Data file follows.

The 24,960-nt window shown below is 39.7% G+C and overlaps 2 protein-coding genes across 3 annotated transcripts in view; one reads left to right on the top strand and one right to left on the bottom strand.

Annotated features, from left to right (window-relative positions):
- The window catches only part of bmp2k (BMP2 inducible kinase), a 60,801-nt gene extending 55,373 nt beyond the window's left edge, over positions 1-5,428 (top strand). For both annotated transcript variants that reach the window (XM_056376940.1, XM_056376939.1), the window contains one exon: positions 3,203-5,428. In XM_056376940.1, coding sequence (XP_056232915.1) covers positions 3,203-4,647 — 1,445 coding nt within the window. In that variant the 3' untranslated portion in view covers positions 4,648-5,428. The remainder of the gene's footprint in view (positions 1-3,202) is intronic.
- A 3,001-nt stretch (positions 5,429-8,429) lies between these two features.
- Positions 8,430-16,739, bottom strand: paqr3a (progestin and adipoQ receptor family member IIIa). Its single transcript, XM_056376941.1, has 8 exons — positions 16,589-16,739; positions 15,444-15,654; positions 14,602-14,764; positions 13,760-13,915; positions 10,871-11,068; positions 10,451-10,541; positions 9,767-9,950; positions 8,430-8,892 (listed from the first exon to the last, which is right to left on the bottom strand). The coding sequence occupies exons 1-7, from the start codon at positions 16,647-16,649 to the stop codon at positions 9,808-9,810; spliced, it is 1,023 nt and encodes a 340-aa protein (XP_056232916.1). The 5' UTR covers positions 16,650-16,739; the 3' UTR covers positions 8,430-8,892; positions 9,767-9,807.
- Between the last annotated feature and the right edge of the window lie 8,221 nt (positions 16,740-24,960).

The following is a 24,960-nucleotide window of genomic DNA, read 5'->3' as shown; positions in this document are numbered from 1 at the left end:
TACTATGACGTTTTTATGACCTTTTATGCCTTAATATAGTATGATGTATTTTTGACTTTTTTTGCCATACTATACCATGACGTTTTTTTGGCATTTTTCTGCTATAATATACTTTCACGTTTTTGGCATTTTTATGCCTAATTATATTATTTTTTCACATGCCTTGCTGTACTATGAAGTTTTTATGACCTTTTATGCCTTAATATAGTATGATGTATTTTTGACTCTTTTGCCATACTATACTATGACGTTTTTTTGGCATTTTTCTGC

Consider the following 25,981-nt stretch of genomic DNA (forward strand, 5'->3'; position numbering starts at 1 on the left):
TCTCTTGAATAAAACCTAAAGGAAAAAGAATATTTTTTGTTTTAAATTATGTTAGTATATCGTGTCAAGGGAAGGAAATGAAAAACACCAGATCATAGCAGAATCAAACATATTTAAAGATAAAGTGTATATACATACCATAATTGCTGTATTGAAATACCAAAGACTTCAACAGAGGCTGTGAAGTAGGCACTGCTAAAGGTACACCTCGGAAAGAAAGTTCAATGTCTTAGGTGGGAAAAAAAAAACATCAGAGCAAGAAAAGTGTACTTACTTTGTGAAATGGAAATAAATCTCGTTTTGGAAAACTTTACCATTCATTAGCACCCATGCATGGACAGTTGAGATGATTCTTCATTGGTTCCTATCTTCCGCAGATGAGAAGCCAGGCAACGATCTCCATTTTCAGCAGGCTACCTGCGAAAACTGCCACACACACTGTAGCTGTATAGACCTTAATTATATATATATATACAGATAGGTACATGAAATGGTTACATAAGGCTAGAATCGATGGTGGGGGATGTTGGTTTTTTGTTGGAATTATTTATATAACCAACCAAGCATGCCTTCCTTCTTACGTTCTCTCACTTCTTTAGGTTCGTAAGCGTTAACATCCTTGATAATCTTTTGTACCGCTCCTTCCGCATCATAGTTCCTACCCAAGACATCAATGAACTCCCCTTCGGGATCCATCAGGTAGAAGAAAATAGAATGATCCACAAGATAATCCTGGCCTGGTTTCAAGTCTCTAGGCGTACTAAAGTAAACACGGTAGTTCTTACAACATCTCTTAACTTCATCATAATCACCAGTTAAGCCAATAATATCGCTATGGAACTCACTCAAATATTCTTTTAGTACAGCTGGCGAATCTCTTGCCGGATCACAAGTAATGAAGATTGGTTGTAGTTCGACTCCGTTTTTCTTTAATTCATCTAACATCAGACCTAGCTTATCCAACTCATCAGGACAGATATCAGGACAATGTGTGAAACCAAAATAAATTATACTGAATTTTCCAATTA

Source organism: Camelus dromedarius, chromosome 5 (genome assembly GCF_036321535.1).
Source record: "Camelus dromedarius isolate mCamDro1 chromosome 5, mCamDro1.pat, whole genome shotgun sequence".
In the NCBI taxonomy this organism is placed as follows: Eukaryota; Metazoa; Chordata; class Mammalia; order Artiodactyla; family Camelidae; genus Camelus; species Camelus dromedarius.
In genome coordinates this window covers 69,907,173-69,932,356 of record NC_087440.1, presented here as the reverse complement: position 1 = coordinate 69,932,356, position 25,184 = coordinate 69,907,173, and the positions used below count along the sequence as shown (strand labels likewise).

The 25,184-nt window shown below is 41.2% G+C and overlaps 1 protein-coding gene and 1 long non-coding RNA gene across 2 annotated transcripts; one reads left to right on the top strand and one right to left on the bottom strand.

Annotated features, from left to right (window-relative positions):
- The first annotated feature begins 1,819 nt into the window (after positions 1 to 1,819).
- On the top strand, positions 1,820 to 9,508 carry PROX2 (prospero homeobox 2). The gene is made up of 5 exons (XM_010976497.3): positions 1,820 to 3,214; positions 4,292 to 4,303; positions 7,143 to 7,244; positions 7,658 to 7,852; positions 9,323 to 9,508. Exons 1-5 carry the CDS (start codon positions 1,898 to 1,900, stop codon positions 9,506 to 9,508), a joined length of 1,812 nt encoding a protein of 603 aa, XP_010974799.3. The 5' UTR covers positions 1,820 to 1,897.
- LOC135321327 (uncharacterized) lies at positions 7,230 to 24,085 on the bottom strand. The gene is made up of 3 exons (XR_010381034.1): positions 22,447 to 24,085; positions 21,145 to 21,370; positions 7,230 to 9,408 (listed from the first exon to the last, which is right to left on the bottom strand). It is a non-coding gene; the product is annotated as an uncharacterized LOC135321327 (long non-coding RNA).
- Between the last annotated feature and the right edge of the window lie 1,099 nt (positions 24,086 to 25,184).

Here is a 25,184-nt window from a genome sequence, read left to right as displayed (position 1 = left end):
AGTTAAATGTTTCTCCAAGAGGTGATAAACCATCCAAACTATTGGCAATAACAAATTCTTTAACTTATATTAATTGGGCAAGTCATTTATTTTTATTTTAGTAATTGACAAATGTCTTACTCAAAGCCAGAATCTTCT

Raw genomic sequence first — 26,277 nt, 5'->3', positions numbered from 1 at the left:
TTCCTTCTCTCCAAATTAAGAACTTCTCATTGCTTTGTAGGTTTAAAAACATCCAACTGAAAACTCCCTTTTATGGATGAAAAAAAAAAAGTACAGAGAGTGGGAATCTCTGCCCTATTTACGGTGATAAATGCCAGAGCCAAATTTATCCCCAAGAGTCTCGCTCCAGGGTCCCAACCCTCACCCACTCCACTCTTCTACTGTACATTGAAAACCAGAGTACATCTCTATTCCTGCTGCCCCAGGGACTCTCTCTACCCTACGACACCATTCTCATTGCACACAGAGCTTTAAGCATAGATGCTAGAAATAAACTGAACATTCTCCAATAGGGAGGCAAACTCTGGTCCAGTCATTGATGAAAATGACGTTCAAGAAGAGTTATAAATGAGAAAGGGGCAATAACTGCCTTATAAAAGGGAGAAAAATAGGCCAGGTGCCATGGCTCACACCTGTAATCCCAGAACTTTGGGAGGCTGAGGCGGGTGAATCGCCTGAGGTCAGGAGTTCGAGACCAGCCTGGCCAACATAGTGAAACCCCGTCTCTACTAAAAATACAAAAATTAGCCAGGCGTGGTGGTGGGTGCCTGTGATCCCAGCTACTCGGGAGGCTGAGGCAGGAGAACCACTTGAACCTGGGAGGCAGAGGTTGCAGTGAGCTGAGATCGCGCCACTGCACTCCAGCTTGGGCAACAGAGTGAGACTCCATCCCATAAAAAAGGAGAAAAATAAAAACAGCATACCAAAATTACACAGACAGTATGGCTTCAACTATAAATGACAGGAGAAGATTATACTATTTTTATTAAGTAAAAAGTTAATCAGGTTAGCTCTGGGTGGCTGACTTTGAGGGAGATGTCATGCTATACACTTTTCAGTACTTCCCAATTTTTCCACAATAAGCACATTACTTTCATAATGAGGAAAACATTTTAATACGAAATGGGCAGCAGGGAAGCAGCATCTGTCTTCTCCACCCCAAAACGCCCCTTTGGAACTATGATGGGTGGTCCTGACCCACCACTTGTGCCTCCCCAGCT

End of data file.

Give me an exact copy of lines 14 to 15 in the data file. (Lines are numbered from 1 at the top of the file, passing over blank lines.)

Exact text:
In genome coordinates this window covers 69,907,173-69,932,356 of record NC_087440.1, presented here as the reverse complement: position 1 = coordinate 69,932,356, position 25,184 = coordinate 69,907,173, and the positions used below count along the sequence as shown (strand labels likewise).

The 25,184-nt window shown below is 41.2% G+C and overlaps 1 protein-coding gene and 1 long non-coding RNA gene across 2 annotated transcripts; one reads left to right on the top strand and one right to left on the bottom strand.